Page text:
There are five beaches that I find unforgettable along the West Coast Trail. These beaches have some remarkable feature that adds a special experience to the camping on this amazing backpacking adventure. The West Coast Trail has become a defining experience for British Columbia’s outdoor folk who ever strive for new adventures to fill the need to commune with the wild and powerful part of their province. The wildness of Camper Bay, Walbran Creek, Dare Beach, Klanawa River, and Tsusiat Falls have made an indelible mark on my psyche,
The campsite at Camper Bay is just behind a large gravel bar that serves as the beach at the outlet of Camper Creek. In the forest at this site, the Quu’as First Nation Trailkeepers have a cabin. Contact with these guardians is highly probable here. The main beach campsite here is protected from the roar of the waves by the gravel bar. Camping is also available on the bar, but it is a bit more difficult to find a flat spot to tent on. The sand and cobble area up near the forest edge is bounded by a vertical cliff and a steep forest edge next to the creek. This is a calm and peaceful campsite, a place for rest along the trail. Hikers from the East encounter this camp after making the way around Owen Point.
Walbran Creek also has a large gravel bar at the end of a creek. Here, the creek is dammed up into a small lake, good for swimming, and there is a long, beautiful beach at the end of the creek. This is an open, spread out beach with lots of logs and driftwood. It is a classic west coast beach. Although there is a cable car across the wide creek/lake, it is usually possible to wade across Walbran Creek near the tide line. Camping in and among the logs makes for cozy camping, sheltered from ocean breeze.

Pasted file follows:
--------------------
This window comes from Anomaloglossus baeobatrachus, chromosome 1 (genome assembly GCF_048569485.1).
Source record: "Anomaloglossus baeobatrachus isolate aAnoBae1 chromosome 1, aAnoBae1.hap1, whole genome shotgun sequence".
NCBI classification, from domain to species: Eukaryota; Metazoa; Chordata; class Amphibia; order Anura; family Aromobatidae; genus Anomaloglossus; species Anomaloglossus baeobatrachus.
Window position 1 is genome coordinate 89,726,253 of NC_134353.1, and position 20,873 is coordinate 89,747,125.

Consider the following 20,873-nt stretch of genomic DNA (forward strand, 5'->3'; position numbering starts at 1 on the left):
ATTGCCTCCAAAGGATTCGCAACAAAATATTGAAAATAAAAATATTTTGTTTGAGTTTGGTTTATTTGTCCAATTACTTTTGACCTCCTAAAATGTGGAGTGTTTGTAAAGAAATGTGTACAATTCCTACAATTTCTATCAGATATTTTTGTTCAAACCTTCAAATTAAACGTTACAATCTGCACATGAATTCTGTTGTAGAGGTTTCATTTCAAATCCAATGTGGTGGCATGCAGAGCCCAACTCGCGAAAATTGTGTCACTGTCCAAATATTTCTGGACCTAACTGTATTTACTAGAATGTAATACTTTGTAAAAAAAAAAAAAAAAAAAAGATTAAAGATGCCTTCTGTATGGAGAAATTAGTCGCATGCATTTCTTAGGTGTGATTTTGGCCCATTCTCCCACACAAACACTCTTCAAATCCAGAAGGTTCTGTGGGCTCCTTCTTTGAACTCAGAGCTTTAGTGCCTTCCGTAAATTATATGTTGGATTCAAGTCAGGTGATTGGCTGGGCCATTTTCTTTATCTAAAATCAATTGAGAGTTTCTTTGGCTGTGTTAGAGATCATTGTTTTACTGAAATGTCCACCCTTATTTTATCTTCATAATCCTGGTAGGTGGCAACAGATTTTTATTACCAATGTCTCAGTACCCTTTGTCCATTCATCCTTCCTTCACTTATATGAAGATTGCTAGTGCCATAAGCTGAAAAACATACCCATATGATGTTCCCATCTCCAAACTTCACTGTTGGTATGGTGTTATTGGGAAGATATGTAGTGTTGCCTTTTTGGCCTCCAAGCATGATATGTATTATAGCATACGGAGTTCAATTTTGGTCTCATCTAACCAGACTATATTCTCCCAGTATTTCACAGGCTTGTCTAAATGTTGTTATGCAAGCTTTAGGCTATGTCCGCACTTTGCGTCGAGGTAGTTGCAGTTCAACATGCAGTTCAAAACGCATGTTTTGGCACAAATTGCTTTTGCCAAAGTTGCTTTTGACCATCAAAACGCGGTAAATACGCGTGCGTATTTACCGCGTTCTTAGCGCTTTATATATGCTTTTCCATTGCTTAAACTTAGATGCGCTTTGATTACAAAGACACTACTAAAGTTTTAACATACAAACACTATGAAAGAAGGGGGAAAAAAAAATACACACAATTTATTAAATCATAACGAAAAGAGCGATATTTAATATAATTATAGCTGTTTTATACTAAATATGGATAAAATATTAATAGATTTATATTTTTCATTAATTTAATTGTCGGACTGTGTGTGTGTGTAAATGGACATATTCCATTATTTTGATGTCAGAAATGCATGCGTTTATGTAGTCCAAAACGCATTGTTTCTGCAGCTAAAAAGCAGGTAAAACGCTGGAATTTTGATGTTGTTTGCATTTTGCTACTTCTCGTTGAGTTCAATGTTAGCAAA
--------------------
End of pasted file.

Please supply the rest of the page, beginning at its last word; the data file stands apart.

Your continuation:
Dare Beach is a long sand beach with surf crashing up along most of its length. It is an awesome beach that surfers would love to visit. On one of my trips I passed a surfer/hiker who was carrying his surfboard with him-not an easy task-on the way to this beach. Although I never heard from him again, I can’t help but imagine that he had some fantastic rides. Dare Beach is not a usual camp site, but it is worth spending a couple of hours just soaking in the waves and sheer presence of the mighty Pacific here.
The beach at Klanawa River also has an extensive log jam and dammed creek, making a nice swimming hole. This beach is less used than most, so it gives a more solitary feel. There are a couple of larger clearings in the forest available for those who want some protection from the wind and surf sound of the waves. The logs at the point that closes off the creek are formed into a natural camping area. A few extra logs have made it into a sheltered structure, big enough for a tent and a campfire.
The beach at Tsusiat Falls is a long and popular camping area. The pool at the bottom of the falls is a good swimming hole. The falls are available for a cool, clean shower if you can stay under the water. Camping stretches out along the beach for quite a long way. Some sites are under a cliff, so some caution is necessary. There is plenty of space for a large number of hikers at this beach. The trail away from the beach up onto the forest trail is steep and short. The view from the bridge above at Tsusiat Creek is another remarkable view, as the water just disappears over an edge of sky and sea.
There are other beaches of note on the trail, but I found these the most memorable. No matter where you camp on this trail, it is amazing. The power and influence of the Pacific Ocean on every small speck of this trail is apparent as any hiker wanders through the forests and over the beaches along the West Coast Trail.